How much do you think your insurance policy will end up costing you? If you don’t end up making a claim, the math is simple enough, since you only pay your premiums. But if you need to make a claim, your deductible could add to these costs.
Having insurance is about protecting yourself against risks and worst-case scenarios. Because a deductible is the part of a claim that you pay in those worst-case scenarios, finding the right level for you is essential.
So what is a car insurance deductible, and how does it impact your insurance? Here’s how to make the best of your deductible options.
What is a deductible, anyway?
Your deductible is the amount you will pay when making a claim. So, if you make a claim for $2,000 and your deductible is $500, your insurer will pay $1,500. If your claim is less than your deductible you won’t receive payment from your insurer. If you have $300 in damages and a $500 deductible, you pay for all the repair costs.
This process is why your deductible is so important. It can have a real impact on the costs of your insurance – especially as the deductible for car insurance often applies each time you make a claim.
There’s a trade-off between deductibles and premiums. A lower premium policy will mean if you do make a claim, then the deductible you pay will be higher.
How to choose your car insurance deductible
You get to select the amount for your deductible for each coverage. You may be given a choice of increments, such as $250, $500, etc. But you should choose a deductible that you can comfortably afford should you get into an accident. You can always work with your insurance agent to make the best decision for you.
The value of your vehicle
The value of your car impacts your deductible. Owning an expensive vehicle means that it costs more to insure. In that case, going for a high deductible for an expensive car makes sense because the savings are considerable.
If you have an older car (think: 10 years or older), it’s probably not worth it to have a high deductible. If you set a deductible for it at $1,000, your car’s value is probably only within a couple grand of the deductible. You’re better off going with a lower deductible and saving a bit on your premium.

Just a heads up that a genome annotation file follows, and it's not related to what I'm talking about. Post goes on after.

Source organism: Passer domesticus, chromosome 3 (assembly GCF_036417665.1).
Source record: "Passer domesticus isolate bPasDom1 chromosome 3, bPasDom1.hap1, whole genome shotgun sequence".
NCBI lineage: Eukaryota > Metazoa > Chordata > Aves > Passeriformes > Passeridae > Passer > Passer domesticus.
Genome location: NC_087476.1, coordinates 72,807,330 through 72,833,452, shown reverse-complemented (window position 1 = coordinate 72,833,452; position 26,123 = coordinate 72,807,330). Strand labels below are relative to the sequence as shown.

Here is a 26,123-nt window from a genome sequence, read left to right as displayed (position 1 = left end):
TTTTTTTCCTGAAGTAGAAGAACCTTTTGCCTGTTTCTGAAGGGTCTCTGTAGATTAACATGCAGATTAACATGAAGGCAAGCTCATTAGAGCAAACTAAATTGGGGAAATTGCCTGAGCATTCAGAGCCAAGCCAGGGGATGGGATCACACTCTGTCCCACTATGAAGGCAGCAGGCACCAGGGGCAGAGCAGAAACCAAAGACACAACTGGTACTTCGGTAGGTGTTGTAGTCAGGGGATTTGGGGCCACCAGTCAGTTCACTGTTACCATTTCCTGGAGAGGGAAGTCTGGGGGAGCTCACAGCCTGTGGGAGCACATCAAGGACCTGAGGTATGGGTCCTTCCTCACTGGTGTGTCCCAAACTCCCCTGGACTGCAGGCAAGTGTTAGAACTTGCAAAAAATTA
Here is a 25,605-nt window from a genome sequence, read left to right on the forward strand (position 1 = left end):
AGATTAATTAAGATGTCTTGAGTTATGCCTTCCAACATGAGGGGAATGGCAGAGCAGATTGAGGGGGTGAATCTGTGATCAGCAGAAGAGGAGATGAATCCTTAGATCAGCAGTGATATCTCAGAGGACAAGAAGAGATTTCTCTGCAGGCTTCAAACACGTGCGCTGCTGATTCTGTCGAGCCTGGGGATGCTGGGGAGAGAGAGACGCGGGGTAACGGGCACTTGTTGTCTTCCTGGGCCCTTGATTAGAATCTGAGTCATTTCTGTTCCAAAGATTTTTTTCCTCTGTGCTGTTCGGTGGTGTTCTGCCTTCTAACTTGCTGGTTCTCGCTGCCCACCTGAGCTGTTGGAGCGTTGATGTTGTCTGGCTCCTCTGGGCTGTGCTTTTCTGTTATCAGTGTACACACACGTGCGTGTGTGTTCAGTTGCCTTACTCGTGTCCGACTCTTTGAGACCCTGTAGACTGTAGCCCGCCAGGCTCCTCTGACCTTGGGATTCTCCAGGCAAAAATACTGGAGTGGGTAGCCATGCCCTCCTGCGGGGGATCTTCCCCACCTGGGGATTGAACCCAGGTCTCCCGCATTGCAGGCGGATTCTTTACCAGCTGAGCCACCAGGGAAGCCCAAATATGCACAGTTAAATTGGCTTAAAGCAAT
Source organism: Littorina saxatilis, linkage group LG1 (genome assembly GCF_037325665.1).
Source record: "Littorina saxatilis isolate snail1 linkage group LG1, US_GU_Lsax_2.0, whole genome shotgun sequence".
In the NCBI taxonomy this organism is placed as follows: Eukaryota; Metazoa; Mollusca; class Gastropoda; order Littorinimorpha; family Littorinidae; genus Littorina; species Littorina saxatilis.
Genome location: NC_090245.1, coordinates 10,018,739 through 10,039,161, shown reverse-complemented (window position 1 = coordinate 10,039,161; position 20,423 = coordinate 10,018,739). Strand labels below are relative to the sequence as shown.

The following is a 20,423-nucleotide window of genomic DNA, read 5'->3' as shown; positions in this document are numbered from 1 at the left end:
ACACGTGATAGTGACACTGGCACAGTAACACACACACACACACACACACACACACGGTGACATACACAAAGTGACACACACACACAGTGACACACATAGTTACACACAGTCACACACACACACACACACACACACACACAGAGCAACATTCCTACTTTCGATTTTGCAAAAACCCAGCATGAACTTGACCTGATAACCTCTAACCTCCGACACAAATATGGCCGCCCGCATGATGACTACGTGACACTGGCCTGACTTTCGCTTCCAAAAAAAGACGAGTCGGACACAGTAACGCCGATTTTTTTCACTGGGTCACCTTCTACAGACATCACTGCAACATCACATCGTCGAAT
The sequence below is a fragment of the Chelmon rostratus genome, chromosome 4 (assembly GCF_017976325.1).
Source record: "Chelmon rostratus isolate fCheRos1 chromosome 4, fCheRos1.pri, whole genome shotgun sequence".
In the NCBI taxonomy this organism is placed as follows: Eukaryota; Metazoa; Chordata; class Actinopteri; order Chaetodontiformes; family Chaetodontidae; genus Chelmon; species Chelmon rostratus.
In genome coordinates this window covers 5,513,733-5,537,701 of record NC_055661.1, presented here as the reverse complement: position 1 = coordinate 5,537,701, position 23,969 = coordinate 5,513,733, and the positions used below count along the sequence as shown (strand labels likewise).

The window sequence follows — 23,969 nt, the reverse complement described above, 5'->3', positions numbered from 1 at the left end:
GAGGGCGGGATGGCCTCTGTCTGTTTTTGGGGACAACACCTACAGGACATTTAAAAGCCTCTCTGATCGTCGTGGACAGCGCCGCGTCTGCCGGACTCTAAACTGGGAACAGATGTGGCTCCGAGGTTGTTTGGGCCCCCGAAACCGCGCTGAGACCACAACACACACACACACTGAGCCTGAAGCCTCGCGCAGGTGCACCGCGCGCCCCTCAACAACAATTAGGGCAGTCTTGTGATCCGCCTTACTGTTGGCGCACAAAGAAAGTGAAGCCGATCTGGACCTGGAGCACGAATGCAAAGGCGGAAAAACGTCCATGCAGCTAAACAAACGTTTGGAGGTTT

When deciding on a deductible, think about your bank account.
If you set your deductible to over $1,000, can you afford that when you have to file a claim? If you decide to take on a higher deductible, you should set some money aside in an emergency fund. This will help if you ever need to file a claim.
Assessing your risk
It could be useful for you to think about your chances of filing a claim. To do this, take a look at your driving habits.
If you’re driving every day, you have a long commute time, and you drive during rush hour, you’re more likely to get into an accident. It might be worthwhile to go with a lower deductible if the likelihood of you filing a claim is high.
When do you pay a deductible?
The situations where you will pay a deductible depend on the policy and type of insurance. In the case of car insurance, if you are at fault in an accident, the damage or medical costs of any other drivers would be covered by your liability insurance. Liability insurance has no deductible.
If you also had collision coverage and need to claim for repair costs, your policy probably will have a deductible.
If you’re in a collision that was not your fault, things get a little more complicated. In these situations, you could wind up paying a deductible if you want to get the repairs done quickly. However your insurer could later reimburse you, when they recoup the money from the other driver’s insurance company.
High or low deductible?
Rates and deductibles are related. Usually the higher your deductible, the lower your car insurance rate. This is because you’re taking on more financial risk if you get into a car accident.
According to the Insurance Information Institute, increasing your auto insurance deductible from $250 to $500 could reduce your premium by an average of 15 to 30%. If you opt for a premium of $1,000 the premium could come down by 40%. However, being able to pay your deductible is key to making a claim. You should pick a deductible you can afford – even if it means higher premiums.
What happens if you can’t pay your car insurance deductible?
If you can’t pay your deductible, that’s when things get a little complicated. You could still receive a payment from your insurer. But it might not help if you need repairs in a hurry.
For example if you make a claim for $4,000 in repairs to your car, but you aren’t able to pay your $2,500 deductible, your insurer may still pay you the remaining $1,500, but that won’t do you much good on its own.
That’s why it makes sense to choose carefully when deciding on the deductible on your insurance policy.
Take the time to think about it. Shop around, look at options with a different deductible, see how they change your premium then work out how much this will offset the hit you might take if you make a claim.
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